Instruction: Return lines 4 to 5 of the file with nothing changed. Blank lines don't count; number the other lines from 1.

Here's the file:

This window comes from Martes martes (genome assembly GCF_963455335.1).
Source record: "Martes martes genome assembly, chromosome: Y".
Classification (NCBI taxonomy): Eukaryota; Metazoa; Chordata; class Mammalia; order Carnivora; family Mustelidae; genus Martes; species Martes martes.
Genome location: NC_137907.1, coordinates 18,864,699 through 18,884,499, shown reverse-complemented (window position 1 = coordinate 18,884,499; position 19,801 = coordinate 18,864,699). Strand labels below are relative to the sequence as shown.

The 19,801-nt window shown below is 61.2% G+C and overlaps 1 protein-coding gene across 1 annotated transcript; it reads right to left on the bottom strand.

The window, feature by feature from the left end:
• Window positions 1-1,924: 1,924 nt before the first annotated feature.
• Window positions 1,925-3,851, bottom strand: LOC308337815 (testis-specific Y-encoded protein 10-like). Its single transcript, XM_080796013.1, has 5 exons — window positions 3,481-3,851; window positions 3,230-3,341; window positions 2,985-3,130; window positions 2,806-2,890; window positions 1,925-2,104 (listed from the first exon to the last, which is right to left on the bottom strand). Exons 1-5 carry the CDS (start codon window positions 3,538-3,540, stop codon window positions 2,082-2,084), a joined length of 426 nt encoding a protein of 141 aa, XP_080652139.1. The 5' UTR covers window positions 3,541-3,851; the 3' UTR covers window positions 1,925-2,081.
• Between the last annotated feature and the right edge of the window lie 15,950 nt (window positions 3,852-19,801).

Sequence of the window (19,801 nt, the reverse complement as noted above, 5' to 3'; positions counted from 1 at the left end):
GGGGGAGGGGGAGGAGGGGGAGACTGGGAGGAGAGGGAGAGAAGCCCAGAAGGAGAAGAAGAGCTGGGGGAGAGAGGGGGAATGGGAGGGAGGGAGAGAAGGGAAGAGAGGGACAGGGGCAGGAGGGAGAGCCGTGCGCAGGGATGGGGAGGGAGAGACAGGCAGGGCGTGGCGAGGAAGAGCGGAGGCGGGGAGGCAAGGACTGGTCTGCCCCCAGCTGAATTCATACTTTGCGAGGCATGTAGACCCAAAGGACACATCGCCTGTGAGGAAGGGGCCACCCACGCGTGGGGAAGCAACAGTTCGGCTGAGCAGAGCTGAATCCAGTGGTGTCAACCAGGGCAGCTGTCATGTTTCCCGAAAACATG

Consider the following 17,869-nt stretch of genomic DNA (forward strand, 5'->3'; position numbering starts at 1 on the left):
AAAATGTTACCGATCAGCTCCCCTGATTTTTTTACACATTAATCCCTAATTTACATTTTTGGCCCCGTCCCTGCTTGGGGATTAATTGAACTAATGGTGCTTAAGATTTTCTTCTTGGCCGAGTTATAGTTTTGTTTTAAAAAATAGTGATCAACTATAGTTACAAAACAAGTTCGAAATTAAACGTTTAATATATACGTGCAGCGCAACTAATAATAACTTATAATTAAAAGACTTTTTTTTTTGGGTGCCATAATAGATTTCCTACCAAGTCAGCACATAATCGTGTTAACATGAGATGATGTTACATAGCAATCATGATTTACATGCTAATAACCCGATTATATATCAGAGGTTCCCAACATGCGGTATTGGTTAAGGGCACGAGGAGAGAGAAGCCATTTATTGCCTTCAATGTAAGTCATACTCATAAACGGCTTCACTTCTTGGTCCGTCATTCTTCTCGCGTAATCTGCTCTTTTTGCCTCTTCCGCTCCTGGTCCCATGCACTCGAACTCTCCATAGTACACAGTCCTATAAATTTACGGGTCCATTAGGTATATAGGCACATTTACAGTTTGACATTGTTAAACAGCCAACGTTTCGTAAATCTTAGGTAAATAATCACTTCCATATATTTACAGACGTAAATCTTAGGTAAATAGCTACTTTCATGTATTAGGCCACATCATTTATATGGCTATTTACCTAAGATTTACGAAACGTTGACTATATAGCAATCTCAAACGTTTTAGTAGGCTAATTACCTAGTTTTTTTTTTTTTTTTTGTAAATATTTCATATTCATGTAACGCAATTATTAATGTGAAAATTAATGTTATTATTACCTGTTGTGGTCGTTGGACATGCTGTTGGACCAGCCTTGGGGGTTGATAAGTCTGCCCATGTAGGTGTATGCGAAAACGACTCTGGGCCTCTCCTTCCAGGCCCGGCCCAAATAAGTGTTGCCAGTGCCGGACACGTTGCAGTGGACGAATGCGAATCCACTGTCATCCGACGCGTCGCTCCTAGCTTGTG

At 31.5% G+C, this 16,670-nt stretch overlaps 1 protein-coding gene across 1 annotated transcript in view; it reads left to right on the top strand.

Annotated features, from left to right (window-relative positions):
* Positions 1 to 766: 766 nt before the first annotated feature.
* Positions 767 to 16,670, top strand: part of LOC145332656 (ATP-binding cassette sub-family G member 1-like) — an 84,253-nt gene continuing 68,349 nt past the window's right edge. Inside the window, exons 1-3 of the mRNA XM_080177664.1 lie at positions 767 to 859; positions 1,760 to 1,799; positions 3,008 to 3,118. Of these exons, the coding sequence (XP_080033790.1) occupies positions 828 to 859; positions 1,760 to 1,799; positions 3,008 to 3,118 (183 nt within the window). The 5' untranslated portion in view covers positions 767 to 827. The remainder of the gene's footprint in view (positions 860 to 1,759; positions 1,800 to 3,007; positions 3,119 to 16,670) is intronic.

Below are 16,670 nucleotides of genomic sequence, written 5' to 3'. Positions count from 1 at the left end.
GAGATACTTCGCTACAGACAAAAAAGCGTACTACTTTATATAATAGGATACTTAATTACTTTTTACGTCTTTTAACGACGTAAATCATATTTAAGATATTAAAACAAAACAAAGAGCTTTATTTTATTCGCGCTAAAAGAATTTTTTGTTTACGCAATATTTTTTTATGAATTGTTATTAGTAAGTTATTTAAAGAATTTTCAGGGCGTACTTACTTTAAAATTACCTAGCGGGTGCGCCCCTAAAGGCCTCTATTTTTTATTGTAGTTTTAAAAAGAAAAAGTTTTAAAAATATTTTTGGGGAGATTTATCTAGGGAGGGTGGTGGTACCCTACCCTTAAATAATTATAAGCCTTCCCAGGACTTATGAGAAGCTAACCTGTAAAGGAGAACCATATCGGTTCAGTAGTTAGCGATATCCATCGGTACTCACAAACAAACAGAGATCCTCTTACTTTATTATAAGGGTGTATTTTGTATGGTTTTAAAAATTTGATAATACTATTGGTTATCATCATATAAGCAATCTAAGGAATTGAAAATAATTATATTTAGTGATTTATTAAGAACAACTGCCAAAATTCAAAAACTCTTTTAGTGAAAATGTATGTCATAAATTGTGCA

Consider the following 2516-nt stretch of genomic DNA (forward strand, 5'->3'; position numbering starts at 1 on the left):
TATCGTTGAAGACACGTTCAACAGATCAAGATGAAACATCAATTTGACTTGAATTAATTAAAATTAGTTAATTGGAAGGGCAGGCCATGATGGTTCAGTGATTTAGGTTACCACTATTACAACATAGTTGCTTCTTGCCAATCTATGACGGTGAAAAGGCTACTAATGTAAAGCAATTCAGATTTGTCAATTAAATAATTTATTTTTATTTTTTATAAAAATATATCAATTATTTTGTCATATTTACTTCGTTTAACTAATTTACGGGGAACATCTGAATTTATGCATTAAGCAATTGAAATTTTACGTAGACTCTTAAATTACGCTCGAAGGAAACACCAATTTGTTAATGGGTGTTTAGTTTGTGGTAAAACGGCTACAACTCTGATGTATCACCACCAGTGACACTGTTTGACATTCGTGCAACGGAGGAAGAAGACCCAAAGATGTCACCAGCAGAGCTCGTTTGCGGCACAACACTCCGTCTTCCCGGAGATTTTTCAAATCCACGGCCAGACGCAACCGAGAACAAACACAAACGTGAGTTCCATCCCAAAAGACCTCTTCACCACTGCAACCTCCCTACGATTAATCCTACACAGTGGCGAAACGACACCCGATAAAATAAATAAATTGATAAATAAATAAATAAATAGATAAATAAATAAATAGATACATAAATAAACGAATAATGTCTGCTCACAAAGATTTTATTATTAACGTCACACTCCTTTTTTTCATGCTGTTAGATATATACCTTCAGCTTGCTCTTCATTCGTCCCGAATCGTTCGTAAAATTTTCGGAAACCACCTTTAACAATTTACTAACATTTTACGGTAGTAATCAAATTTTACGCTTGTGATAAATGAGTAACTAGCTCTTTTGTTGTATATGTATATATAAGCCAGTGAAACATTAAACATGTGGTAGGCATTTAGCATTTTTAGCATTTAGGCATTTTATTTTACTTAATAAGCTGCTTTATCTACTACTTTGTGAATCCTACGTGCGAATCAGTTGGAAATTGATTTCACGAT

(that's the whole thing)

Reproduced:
Genome location: NC_137907.1, coordinates 18,864,699 through 18,884,499, shown reverse-complemented (window position 1 = coordinate 18,884,499; position 19,801 = coordinate 18,864,699). Strand labels below are relative to the sequence as shown.

The 19,801-nt window shown below is 61.2% G+C and overlaps 1 protein-coding gene across 1 annotated transcript; it reads right to left on the bottom strand.